Week in Bloggingportal: A Week of Narratives
Are you sitting comfortably…?
BY CC Abdulla Al Muhairi.
The Assange story has unfolded dramatically this week, with the UK threatening to storm the Ecuadorian embassy. The Guardian urges patience, and Jon Worth argues that the UK stance shows a worrying lack of a global perspective.
The court judgment against and imprisonment of members of the punk protest band Pussy Riot in Russia was the other major international story of the week. We’ve had reaction to the news here, here, and here – and the EU’s High Representative has condemned the decision here.
It’s clear that there are many, many competing economic narratives on the Eurozone and the European economies. Whether the Eurozone needs to be retired, the ECB needs to change course, Monti being on his last chance to set Italy’s direction, the fights over a new Banking Union, or the lessons the EU could learn from the US on debt mutualisation, the debates are endless. Meanwhile Ireland looks less peripheral and France is challenging the narratives of The Economist and other media.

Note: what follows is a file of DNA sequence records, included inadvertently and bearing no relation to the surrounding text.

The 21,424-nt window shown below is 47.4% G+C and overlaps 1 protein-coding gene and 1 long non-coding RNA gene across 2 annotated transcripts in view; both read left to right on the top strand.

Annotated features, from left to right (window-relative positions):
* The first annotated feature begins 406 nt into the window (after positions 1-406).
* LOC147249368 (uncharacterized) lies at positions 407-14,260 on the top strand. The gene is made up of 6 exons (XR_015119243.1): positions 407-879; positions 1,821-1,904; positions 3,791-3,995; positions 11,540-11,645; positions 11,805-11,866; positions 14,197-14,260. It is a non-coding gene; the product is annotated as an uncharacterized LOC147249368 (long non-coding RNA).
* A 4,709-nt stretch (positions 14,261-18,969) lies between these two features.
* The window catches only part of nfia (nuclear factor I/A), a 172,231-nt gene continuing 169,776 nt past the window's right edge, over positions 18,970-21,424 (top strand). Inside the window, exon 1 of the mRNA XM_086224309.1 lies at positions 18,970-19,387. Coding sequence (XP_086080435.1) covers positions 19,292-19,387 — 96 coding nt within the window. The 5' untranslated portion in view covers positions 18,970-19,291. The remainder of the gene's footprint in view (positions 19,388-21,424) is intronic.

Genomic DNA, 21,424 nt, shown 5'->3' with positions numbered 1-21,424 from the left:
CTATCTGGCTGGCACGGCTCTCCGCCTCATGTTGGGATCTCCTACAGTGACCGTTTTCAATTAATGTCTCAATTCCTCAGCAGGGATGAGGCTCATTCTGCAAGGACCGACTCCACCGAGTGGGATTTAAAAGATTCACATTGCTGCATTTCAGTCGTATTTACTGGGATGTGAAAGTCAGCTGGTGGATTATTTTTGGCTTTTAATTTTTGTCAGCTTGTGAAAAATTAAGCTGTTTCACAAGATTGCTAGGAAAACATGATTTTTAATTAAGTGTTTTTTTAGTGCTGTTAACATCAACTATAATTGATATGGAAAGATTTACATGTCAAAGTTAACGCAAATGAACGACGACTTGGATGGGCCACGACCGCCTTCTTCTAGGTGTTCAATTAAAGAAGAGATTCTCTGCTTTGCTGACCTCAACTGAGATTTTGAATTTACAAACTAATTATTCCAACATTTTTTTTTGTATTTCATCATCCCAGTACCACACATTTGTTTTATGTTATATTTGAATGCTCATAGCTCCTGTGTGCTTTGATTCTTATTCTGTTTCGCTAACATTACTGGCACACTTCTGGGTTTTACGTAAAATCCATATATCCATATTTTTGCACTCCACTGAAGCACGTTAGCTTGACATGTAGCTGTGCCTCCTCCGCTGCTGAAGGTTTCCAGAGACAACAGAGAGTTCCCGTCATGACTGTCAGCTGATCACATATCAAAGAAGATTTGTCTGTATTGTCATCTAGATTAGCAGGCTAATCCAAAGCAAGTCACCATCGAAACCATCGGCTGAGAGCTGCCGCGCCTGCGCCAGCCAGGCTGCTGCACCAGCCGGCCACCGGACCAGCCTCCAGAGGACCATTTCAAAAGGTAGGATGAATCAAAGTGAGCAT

In Poland disappointment in the US is turning to Polish missile defence plans, and in Romania there may not be a simple narrative of an interfering Brussels. There’s also been coverage of the EU’s Energy Roadmap 2025 and an interview with Daniel Keohane on foreign and security policy in Europe.
And while “the Butler did it” is one narrative that may never change, for the Vatican it could raise some important questions…